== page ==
“The brain’s inability to function properly starts affecting every day activities. The person may thus present with an inability to keep their attention and focus long enough to meaningfully reading a book, an article, or follow a TV program. An artist might fail in the standard of their art, a person might incessantly fall asleep at work, or there may be a steady increase in pathological hoarding.”
Prof Potocnik says that aberrations of mood are a very early sign of impending dementia. There is usually an underlying current of irritability, often accompanied by emotional outbursts. The patient may also present with relapsing bouts of depression or anxiety which become increasingly difficult to treat and contain.
“The personality may change. This may range from subtle exacerbations of existing characters traits to uncharacteristic behaviour where for example a clergyman is found shoplifting, or businessmen making injudicious and rash decisions and investments, quite contrary to their previous behaviour.”
He says memory loss amongst those suffering from dementia includes the inability to learn new information, losing items of value such as keys and wallets, and becoming lost in unfamiliar surroundings. Apart from becoming forgetful, one becomes repetitive and may forget to feed pets or food cooking in the oven. In more advanced stages of memory loss one may forget crucial details and dates as well as not remembering or even recognising family members.”
“Additionally, the combination of failing cognition and motor activities may result in the person being unable to get dressed appropriately or being able to write. Others have difficulty recognising and naming certain objects such as pens, different denominations of money and keys, and what they are used for. In very advanced stages they may not even recognise their own reflection in a mirror. Speech becomes increasingly vague, lacking in substance and detail. With further deterioration incomprehensibly long sentences and jargon dysphasia, is evident.”
“Overall, the duration of dementia may be as short as six months, or exceed two decades. While the patient themselves rapidly lose insight and are unaware of any problems they may be causing, this “second childhood” is extremely stressful for the caregiver. Their incidence of depression and other illnesses, need for medication, or even hospital admissions is double that of their peers. The caregiver looking after a dementing spouse has a six times higher rate of dementing themselves (12 times higher for male caregivers) when compared with peers where both partners enjoy normal mental health.”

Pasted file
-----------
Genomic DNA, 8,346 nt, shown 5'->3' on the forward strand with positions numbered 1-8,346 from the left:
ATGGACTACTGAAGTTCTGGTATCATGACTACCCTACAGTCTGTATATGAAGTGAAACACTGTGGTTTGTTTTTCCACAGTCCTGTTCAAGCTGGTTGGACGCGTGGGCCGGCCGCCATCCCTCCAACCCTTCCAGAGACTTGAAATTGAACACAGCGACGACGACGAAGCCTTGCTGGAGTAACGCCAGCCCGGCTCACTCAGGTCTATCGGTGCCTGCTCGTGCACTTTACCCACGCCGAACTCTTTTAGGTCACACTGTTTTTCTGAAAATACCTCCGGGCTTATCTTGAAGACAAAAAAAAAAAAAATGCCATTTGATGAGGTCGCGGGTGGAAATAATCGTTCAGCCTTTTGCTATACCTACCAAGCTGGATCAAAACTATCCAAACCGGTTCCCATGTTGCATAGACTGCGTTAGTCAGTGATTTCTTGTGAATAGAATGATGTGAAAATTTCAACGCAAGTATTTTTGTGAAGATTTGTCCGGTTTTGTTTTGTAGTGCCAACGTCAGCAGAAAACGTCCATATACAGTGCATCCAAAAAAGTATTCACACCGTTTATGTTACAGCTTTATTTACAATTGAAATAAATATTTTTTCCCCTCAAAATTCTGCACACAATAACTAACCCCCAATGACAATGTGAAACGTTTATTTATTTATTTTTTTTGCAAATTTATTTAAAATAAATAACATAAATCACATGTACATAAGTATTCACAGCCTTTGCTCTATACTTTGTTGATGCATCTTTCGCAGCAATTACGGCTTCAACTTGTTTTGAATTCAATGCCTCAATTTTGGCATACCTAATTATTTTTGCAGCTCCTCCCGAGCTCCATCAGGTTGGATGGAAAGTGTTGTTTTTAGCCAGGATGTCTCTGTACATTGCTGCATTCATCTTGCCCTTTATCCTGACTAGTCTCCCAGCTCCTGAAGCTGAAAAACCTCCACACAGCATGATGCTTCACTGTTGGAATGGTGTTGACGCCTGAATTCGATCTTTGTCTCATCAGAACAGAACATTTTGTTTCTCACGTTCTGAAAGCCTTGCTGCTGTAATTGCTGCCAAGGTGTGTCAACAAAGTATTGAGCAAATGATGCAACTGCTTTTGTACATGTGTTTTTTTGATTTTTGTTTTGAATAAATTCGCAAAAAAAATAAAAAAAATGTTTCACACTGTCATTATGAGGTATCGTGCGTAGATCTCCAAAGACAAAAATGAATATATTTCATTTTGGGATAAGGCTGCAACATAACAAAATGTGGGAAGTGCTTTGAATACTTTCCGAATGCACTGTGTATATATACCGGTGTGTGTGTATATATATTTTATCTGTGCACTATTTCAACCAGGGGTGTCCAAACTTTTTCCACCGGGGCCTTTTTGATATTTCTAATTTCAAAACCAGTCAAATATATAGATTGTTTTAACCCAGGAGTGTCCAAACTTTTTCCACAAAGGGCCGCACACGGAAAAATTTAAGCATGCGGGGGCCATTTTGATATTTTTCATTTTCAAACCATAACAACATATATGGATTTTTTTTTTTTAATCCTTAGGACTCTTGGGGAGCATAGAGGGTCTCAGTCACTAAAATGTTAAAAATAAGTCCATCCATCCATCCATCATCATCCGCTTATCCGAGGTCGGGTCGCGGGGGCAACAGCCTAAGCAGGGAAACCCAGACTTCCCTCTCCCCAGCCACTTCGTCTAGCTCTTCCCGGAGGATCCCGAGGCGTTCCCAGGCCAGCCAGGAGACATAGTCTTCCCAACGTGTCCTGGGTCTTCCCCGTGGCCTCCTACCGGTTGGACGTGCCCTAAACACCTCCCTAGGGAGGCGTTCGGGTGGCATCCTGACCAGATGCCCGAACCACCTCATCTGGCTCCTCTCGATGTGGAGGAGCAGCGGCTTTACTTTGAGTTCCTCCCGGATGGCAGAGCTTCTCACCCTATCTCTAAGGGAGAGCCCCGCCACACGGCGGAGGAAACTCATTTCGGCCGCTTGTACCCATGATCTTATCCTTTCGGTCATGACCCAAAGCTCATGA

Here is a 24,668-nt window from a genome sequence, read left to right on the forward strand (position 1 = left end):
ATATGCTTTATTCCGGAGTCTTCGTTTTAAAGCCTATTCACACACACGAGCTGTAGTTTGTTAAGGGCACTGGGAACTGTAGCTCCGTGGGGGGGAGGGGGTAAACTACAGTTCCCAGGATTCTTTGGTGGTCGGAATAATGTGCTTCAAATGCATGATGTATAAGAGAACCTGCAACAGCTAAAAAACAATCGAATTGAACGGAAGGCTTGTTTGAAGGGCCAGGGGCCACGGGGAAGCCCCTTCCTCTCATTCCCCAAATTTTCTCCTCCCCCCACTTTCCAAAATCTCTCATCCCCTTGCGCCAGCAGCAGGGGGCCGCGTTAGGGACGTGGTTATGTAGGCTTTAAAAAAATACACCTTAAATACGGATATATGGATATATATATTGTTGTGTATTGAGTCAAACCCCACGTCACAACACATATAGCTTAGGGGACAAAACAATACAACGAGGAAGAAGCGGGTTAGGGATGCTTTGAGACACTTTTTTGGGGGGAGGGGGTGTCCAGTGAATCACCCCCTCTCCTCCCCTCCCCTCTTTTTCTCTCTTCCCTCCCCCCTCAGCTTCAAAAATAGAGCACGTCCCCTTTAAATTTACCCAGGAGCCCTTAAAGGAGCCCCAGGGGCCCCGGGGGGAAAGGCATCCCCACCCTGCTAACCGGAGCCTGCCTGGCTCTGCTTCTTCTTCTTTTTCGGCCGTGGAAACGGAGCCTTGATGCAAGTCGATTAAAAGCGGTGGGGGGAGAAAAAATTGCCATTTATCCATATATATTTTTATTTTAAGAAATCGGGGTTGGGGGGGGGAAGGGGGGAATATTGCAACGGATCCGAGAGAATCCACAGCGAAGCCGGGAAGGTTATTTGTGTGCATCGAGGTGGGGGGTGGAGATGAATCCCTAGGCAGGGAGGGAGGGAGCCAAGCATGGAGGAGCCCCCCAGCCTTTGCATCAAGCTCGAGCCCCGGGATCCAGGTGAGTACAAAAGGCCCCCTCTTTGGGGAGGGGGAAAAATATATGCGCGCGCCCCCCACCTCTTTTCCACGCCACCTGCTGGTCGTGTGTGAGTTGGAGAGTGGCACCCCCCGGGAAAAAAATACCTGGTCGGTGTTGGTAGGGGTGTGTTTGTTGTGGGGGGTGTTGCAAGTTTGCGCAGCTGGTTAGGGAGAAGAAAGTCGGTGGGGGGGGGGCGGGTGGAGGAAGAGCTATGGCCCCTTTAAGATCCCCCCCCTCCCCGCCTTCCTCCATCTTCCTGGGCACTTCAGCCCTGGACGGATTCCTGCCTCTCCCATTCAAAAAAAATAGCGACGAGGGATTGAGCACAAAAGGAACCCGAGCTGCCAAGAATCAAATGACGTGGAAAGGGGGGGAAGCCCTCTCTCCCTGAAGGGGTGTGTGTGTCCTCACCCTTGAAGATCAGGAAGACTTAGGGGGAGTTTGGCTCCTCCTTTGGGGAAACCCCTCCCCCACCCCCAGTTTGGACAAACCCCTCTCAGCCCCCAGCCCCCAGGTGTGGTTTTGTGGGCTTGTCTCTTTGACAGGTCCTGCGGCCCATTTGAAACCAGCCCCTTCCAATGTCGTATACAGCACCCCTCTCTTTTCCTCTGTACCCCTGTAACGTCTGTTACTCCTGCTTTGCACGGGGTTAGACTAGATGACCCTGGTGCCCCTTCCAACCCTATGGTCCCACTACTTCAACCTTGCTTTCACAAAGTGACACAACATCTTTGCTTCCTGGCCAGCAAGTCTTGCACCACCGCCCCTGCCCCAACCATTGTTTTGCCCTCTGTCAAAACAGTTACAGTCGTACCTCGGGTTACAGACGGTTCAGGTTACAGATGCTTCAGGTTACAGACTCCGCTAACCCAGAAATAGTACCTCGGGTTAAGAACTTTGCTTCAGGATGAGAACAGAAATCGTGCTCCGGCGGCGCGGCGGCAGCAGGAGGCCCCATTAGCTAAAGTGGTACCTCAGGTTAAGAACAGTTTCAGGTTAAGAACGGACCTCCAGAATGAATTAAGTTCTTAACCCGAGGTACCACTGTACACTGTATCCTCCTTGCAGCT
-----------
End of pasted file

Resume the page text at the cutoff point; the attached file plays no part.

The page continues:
He points out that although it is not always known what causes or triggers dementia, there are some preventative measures for Alzheimer’s disease and vascular dementia that may delay the onset and possibly ameliorate the course of the disease itself. It is worth nothing that they offer little benefit once the condition has occurred or is advanced:
• Hormone replacement therapy (oestrogen with or without progesterone) is only effective if initiated at the time of menopause where a deficiency in female sex hormones has clearly been established. Treatment should not exceed 2-4 years.
Vitamin E (<400 IU) and C (400 mg) daily, preferably in combination. Note that continuous high-dose vitamin E (+400 IU daily) supplementation may be associated with an increased mortality risk.
Red wine (one unit for females and two for men where one unit equals 125ml ml daily). The benefits are ascribed to resveratrol and other aliphatic compounds.
Non-steroidal anti-inflammatory drugs (NSAIDs). Conventional NSAIDs such as ibuprofen and voltaren as well as naproxen used for as little as 2-3 years may protect against AD.
Coffee. Consuming two cups of coffee (not decaffeinated or instant) a day decreases the risk of neurocognitive disorders/Alzheimer’s disease later in life.
Cocoa. The equivalent of 40 grams of 80% dark chocolate per day.
A diet rich in vitamins B, C, D and E (fruit and vegetables) and omega 3 fatty acids (fish) and low in high trans-fat (processed foods) reflects in beneficial blood nutrient biomarker patterns influencing both cognitive function and brain
Intellectual stimulation and higher education improve brain reserve by
improving synaptic connectivity.
Reduction in stress. This is also linked to having close friends or confidants, a
good social network and leisure activities and hobbies.
The control of vascular risk factors as these are closely linked to the
pathophysiology of Alzheimer’s disease. These risk factors are linked to transient ischaemic attacks (TIAs) and vascular risk factors (correct management of hypertension, diabetes and dyslipidaemia, prevention of platelet aggregation, adequate exercise, moderate alcohol use and cessation of smoking).